Headlines: Job, Food, School Programs New Reagan Budget Targets And: Task Force on Intelligence Prospers To Ease Restrictions on Domestic Spying And: Ax Poised for Poverty Agency And Anti-Smoking Program And: El Salvador: Where Reagan Draws the Line And: Watt Targets Strip Mine Law And: Reagan Asks 16% Boost In Spending for Defense And: Reagan Sends Budget to Hill As 'Mandate for Change'
A mandate exists, all right, and it stands for change. But is the Reagan Revolution -- sweeping in its approach to government, sternly ideological in spirit -- the kind of change the people voted for in November.
Only a hermit could fail to be aware of the bold assult on the nature of government now under way in Washington. It represents an attempt to unravel, if not dismatle, basic functions of the federal government built up over the past half century -- and it goes far beyond the genuine public and political consensus about the need to part government spending and regain control of the government budget.
Now that the full thrust of the Reagan grand plan has taken form, two critical questions are before the country. Are citizens aware of the scope of the political revolution being proposed? If so, do they approve?
Victorious presidential candidates always claim to have received a great mandate to carry out their promises after an election. Most of their claims are false. By their nature, American campaigns result in such compromises, such attempts to be all the things to all people, that the voter's final message, if any, is highly mixed. Presidents win because the voters, in a vague sort of way, agree with the candidate's even vaguer pledges (as with John F. Kennedy, "to get the country moving again") . . . . Or because they agree that the incumbent has averted calamity (as with Woodrow Wilson, "He kept us out of the war") . . . . Or because they sense a certain trustworthiness of character arising after a period of scandal (as with Jimmy Carter, " a good and decent man") . . . . Or because they decide which candidate they distrust the least (as with so many, recently, who are judged "the lesser of evils").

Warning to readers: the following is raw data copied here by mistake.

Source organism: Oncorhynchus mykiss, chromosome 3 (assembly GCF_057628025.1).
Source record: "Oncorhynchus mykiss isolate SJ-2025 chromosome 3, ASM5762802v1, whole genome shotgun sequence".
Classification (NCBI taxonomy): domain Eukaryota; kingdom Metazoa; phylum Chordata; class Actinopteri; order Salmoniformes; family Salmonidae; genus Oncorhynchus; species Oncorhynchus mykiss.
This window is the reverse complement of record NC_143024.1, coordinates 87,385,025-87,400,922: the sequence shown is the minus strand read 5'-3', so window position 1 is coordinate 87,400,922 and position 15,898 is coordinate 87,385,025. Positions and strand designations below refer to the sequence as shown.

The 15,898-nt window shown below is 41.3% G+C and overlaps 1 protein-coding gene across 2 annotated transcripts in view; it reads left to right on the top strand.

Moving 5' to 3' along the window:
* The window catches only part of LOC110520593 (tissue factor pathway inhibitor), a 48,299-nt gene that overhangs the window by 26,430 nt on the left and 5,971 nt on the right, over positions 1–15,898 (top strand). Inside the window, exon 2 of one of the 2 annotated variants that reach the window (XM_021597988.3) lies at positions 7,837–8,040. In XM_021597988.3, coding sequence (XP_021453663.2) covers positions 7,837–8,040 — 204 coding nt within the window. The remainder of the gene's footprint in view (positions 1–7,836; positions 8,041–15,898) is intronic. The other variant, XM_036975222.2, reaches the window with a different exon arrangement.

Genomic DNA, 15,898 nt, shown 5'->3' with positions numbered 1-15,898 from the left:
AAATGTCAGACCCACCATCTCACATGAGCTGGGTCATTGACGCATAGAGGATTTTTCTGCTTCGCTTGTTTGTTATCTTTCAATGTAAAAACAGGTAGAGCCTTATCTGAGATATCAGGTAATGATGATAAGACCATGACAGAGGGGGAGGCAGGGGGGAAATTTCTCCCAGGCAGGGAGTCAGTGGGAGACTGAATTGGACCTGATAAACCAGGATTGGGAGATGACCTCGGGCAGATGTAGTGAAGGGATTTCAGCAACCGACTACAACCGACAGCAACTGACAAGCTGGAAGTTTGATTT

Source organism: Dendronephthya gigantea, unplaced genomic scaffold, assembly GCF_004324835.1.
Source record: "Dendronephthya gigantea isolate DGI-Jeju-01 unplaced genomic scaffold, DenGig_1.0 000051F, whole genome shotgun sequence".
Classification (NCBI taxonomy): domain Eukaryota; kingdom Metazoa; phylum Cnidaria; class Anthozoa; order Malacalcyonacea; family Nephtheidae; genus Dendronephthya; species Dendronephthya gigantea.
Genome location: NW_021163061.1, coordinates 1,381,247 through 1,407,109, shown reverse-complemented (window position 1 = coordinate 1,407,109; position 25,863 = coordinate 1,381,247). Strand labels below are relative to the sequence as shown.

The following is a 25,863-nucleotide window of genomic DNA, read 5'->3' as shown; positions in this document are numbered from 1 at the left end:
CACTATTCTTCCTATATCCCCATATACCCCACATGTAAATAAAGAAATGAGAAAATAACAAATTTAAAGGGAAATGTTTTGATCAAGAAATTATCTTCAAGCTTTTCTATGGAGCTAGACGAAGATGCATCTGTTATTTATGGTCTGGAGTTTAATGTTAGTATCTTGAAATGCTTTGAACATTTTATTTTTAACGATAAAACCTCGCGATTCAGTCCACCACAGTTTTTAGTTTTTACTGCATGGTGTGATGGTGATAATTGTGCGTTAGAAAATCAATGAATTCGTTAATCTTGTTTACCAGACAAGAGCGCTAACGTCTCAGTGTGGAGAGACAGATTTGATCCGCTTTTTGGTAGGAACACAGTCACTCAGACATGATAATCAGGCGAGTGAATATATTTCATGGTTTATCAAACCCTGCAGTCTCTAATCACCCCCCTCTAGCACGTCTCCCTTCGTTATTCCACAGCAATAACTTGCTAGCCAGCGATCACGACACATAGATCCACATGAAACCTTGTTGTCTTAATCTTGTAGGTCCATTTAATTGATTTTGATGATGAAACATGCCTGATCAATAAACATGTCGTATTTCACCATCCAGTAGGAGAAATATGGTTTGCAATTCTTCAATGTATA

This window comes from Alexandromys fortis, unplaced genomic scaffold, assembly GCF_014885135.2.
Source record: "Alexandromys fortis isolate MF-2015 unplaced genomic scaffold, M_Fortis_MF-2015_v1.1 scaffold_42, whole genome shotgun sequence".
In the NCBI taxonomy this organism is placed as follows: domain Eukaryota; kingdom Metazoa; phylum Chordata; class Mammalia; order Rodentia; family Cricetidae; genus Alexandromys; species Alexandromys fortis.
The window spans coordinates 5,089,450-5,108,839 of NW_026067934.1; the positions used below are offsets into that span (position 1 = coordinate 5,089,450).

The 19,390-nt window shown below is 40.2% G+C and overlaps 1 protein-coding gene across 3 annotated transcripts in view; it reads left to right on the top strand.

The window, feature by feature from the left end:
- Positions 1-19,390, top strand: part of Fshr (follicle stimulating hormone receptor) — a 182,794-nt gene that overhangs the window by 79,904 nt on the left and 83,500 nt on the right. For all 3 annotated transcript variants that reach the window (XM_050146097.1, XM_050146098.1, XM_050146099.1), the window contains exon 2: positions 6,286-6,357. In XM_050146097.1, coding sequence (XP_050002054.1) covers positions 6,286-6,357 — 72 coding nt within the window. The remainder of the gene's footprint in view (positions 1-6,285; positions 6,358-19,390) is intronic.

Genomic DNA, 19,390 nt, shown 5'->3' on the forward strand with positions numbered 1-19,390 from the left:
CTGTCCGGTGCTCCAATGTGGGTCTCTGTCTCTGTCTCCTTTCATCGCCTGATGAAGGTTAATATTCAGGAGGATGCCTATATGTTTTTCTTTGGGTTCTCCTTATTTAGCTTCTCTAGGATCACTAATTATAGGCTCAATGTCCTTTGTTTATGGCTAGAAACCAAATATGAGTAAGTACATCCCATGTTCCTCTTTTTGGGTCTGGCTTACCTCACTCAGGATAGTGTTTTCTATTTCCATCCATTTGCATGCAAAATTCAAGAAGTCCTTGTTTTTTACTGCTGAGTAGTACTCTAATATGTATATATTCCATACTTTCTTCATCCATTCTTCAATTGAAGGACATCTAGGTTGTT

Ronald Reagan's victory was no different from others in these respects. He won because of a pervasive feeling of national failures, compounded and symbolized by frustrations over the hostages in Iran, and widespread fears abour a collapsing economy. There's nothing to indicate he won because a majority of Americans agreed with his ideological pronouncements. Evidence to the contrary abounds.
A CBS/New York Times poll last month, for instance, contained these political findings: the public favors a balanced budget over more military spending. It opposes large tax cuts. It opposes cuts in Social Security, mass transit, pollution control and aid to students.
After the election, the Gallup Poll found that the American public and the president did not agree on two main campaign issues -- the Equal Rights Amendment and abortion. While Reagan opposed ERA, the public endorsed it by an overwhelming 2-to-1 margin, Gallup reported. And while he favored a ban on abortions except when the life of the mother is at stake, the public took the opposite view. It was strongly against banning all abortions. Gallup also says a large majority wants stricter handgun controls and favors keeping the 55 mph speed limit; by a narrow margin, the public opposes construction of more nuclear plants.